Rapid Access International, Inc.
Japan is the leader in the use of robotics to care for the elderly and also to assist in medical procedures, but the US market is now increasingly using this technology to cut healthcare costs and to provide better care for medical patients as well as the elderly. There is a significant opportunity for Japanese firms to either enter the US market directly with new robotic technologies or to tie up or partner with US firms developing robotic technologies for the healthcare industry.
The US Healthcare IT Market is expected to exceed $24 billion by 2015 according to Businesswire. This includes the use of robotics to manage an increasing number of patients among the elderly as well as within the US healthcare system. The robotics market in the US is positioned for growth if the technology is adopted by the healthcare sector as a means of taking care of medical patients and the elderly.
About 595,800 establishments make up the healthcare industry in the United States; they vary greatly in terms of size, staffing patterns, and organizational structures. About 76 percent of healthcare establishments are offices of physicians, dentists, or other health practitioners. Although hospitals constitute only 1 percent of all healthcare establishments, they employ 35 percent of all workers.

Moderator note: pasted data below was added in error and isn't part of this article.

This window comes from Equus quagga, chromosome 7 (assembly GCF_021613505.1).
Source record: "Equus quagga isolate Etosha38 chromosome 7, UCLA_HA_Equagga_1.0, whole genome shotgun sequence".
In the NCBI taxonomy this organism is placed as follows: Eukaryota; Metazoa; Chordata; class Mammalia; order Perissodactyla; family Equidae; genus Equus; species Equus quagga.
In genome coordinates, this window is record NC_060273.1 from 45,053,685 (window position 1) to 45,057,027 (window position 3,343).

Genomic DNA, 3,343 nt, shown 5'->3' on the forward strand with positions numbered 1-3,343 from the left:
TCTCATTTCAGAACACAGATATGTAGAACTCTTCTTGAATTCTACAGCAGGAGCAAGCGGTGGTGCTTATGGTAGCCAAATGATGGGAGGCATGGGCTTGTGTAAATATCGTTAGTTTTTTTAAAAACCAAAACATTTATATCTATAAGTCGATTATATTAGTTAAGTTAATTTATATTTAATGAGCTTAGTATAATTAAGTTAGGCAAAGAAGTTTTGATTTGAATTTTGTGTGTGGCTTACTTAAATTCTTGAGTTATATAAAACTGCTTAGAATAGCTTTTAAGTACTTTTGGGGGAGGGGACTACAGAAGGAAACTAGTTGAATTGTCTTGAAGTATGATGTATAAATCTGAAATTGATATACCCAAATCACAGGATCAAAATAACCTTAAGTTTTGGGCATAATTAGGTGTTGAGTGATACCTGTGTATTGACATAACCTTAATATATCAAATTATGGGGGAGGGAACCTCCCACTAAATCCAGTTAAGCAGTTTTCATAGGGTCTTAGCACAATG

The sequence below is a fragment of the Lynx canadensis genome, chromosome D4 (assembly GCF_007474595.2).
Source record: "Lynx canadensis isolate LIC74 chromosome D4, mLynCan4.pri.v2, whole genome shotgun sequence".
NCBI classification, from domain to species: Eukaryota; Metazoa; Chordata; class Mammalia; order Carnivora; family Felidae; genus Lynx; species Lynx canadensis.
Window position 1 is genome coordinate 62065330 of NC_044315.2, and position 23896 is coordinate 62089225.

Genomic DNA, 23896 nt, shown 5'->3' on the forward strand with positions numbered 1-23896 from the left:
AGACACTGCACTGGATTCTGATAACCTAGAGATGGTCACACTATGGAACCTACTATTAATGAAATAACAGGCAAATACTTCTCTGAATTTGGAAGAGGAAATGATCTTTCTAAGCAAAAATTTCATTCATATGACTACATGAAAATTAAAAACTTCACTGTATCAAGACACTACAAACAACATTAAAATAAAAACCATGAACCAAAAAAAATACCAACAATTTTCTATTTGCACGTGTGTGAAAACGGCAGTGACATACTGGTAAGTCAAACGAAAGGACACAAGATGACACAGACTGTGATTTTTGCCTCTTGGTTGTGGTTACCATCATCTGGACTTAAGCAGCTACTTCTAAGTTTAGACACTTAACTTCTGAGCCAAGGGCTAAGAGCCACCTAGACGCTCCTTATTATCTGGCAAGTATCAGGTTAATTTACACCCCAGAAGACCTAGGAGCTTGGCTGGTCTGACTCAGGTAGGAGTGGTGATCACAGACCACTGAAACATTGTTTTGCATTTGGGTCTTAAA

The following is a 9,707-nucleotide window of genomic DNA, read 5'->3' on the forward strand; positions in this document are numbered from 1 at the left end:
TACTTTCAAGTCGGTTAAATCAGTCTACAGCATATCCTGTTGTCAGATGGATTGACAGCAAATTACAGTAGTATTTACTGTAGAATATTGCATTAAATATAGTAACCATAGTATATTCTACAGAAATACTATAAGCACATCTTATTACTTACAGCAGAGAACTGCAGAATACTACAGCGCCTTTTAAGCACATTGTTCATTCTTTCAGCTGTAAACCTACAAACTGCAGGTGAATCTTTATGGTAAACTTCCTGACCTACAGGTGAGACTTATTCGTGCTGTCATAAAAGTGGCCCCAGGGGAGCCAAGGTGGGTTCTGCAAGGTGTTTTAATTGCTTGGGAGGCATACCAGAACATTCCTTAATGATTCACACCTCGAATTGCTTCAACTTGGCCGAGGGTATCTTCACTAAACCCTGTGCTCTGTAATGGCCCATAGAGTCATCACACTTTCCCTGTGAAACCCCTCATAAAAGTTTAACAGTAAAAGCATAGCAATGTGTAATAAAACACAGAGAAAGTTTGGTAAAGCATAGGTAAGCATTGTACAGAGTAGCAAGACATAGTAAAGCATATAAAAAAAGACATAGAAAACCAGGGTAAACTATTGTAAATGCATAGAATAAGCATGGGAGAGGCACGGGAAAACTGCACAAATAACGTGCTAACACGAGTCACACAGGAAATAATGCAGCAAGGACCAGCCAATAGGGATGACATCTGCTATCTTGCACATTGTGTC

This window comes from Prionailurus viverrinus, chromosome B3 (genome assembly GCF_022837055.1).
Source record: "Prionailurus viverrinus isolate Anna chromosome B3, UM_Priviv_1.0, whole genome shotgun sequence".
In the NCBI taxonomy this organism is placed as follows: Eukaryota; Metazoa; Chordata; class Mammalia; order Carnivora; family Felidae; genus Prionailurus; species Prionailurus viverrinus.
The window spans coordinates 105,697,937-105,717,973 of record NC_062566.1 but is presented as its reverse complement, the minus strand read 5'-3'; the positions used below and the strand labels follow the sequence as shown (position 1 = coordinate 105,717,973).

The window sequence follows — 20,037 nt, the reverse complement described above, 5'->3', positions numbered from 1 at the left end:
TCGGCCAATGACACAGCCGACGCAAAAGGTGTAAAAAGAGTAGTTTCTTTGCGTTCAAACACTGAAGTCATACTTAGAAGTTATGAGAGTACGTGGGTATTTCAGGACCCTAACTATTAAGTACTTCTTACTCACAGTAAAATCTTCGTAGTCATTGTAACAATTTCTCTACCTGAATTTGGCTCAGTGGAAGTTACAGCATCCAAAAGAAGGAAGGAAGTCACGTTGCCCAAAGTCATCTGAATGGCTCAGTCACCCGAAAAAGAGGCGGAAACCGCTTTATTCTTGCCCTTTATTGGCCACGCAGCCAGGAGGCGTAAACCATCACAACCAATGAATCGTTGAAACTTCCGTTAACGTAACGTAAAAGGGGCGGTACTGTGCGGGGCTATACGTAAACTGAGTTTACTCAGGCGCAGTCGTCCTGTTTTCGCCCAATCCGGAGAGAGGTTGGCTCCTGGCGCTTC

Some other interesting information includes:
Source: Bureau of Labor Statistics （http://www.bls.gov/oco/cg/cgs035.htm）
A key maker of robotics for the medical and healthcare industry in the United States is GeckoSystems （www.geckosystems.com）, which is based in Conyers, Georgia and has revenues of $770,000 according to Hoovers. The company is positioning itself for large growth in the US market and remaining competitive through partnerships with Japanese and other firms including: NEC Electronics, Hewlett-Packard, Renesas Electronics, JVC, Kenwood, and Microsoft. Recently, GeckoSystems announced collaboration with ZMP of Japan. ZMP was originally part of the Kitano Symbiotic Systems Project which was sponsored by the Japanese Government. ZMP has some close relationships with Japanese universities and technological institutions and has used robotics as teaching tools.
Acceptability of robots in the US could be a problem -- especially among older people who are not used to using advanced technology or interacting with computer screens. This trend is changing as all Americans become increasingly exposed to new technology and software. The use of the Apple IPad, for example, has been widely adopted among all age groups with many unique and interesting applications. New robotic technologies will use large screens with easy-to-understand instructions or “icons” or “pictures” to help patients use the robotic technology without difficulties. The robots also use voice communication to replicate human interaction and this will also be a big help in getting patients to use the technology. Most of the robotic technology in the US for healthcare are operated using “videoconferencing” communication to allow doctors to communicate with patients in remote environments.